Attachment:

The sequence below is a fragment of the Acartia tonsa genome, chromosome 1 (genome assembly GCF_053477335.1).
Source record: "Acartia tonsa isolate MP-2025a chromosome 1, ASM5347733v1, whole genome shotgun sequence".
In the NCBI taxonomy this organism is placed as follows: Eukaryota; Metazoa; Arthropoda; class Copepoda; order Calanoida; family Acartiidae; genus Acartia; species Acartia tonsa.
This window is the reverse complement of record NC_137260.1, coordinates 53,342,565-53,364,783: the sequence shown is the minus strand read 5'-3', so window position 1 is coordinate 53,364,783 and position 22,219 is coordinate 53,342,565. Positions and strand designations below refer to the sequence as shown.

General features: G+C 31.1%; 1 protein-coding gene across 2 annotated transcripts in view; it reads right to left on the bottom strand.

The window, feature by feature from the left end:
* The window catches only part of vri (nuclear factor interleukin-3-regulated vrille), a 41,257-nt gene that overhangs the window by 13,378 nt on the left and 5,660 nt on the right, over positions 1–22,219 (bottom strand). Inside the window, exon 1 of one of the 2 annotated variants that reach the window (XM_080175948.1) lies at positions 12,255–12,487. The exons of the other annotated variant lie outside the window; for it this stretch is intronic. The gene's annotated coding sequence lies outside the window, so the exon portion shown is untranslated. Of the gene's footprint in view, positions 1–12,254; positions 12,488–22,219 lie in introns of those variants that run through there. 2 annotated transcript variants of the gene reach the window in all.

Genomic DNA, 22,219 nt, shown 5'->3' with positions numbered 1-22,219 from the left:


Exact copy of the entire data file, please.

The sequence below is a fragment of the Acartia tonsa genome, chromosome 1 (genome assembly GCF_053477335.1).
Source record: "Acartia tonsa isolate MP-2025a chromosome 1, ASM5347733v1, whole genome shotgun sequence".
In the NCBI taxonomy this organism is placed as follows: Eukaryota; Metazoa; Arthropoda; class Copepoda; order Calanoida; family Acartiidae; genus Acartia; species Acartia tonsa.
This window is the reverse complement of record NC_137260.1, coordinates 53,342,565-53,364,783: the sequence shown is the minus strand read 5'-3', so window position 1 is coordinate 53,364,783 and position 22,219 is coordinate 53,342,565. Positions and strand designations below refer to the sequence as shown.

General features: G+C 31.1%; 1 protein-coding gene across 2 annotated transcripts in view; it reads right to left on the bottom strand.

The window, feature by feature from the left end:
* The window catches only part of vri (nuclear factor interleukin-3-regulated vrille), a 41,257-nt gene that overhangs the window by 13,378 nt on the left and 5,660 nt on the right, over positions 1–22,219 (bottom strand). Inside the window, exon 1 of one of the 2 annotated variants that reach the window (XM_080175948.1) lies at positions 12,255–12,487. The exons of the other annotated variant lie outside the window; for it this stretch is intronic. The gene's annotated coding sequence lies outside the window, so the exon portion shown is untranslated. Of the gene's footprint in view, positions 1–12,254; positions 12,488–22,219 lie in introns of those variants that run through there. 2 annotated transcript variants of the gene reach the window in all.

Genomic DNA, 22,219 nt, shown 5'->3' with positions numbered 1-22,219 from the left: